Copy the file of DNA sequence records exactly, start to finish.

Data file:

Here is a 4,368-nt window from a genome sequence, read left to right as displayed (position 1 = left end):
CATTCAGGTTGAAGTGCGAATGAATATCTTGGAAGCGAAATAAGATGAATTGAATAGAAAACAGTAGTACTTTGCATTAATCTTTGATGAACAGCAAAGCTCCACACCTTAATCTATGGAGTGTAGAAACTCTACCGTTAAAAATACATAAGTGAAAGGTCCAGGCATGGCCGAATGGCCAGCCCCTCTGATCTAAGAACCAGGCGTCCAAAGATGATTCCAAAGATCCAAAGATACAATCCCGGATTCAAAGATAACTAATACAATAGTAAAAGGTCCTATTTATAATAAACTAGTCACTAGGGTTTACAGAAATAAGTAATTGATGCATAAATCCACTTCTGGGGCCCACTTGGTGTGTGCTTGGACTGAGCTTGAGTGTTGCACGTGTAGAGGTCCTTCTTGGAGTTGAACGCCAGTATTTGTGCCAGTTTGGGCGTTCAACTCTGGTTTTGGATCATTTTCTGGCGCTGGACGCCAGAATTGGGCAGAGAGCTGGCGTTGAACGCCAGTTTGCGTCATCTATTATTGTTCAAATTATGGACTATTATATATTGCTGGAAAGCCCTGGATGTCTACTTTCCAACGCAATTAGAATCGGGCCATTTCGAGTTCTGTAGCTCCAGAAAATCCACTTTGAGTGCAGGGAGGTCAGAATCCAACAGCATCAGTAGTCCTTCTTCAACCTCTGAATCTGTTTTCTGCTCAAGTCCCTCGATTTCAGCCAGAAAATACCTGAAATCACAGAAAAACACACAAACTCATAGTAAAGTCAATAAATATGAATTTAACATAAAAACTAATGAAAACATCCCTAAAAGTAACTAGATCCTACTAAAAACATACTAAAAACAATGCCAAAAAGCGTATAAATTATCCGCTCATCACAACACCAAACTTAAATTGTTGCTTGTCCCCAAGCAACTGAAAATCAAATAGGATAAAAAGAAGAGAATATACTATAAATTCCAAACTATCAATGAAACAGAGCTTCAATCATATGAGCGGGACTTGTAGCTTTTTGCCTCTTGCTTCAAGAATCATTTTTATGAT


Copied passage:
Here is a 4,368-nt window from a genome sequence, read left to right as displayed (position 1 = left end):
CATTCAGGTTGAAGTGCGAATGAATATCTTGGAAGCGAAATAAGATGAATTGAATAGAAAACAGTAGTACTTTGCATTAATCTTTGATGAACAGCAAAGCTCCACACCTTAATCTATGGAGTGTAGAAACTCTACCGTTAAAAATACATAAGTGAAAGGTCCAGGCATGGCCGAATGGCCAGCCCCTCTGATCTAAGAACCAGGCGTCCAAAGATGATTCCAAAGATCCAAAGATACAATCCCGGATTCAAAGATAACTAATACAATAGTAAAAGGTCCTATTTATAATAAACTAGTCACTAGGGTTTACAGAAATAAGTAATTGATGCATAAATCCACTTCTGGGGCCCACTTGGTGTGTGCTTGGACTGAGCTTGAGTGTTGCACGTGTAGAGGTCCTTCTTGGAGTTGAACGCCAGTATTTGTGCCAGTTTGGGCGTTCAACTCTGGTTTTGGATCATTTTCTGGCGCTGGACGCCAGAATTGGGCAGAGAGCTGGCGTTGAACGCCAGTTTGCGTCATCTATTATTGTTCAAATTATGGACTATTATATATTGCTGGAAAGCCCTGGATGTCTACTTTCCAACGCAATTAGAATCGGGCCATTTCGAGTTCTGTAGCTCCAGAAAATCCACTTTGAGTGCAGGGAGGTCAGAATCCAACAGCATCAGTAGTCCTTCTTCAACCTCTGAATCTGTTTTCTGCTCAAGTCCCTCGATTTCAGCCAGAAAATACCTGAAATCACAGAAAAACACACAAACTCATAGTAAAGTCAATAAATATGAATTTAACATAAAAACTAATGAAAACATCCCTAAAAGTAACTAGATCCTACTAAAAACATACTAAAAACAATGCCAAAAAGCGTATAAATTATCCGCTCATCACAACACCAAACTTAAATTGTTGCTTGTCCCCAAGCAACTGAAAATCAAATAGGATAAAAAGAAGAGAATATACTATAAATTCCAAACTATCAATGAAACAGAGCTTCAATCATATGAGCGGGACTTGTAGCTTTTTGCCTCTTGCTTCAAGAATCATTTTTATGAT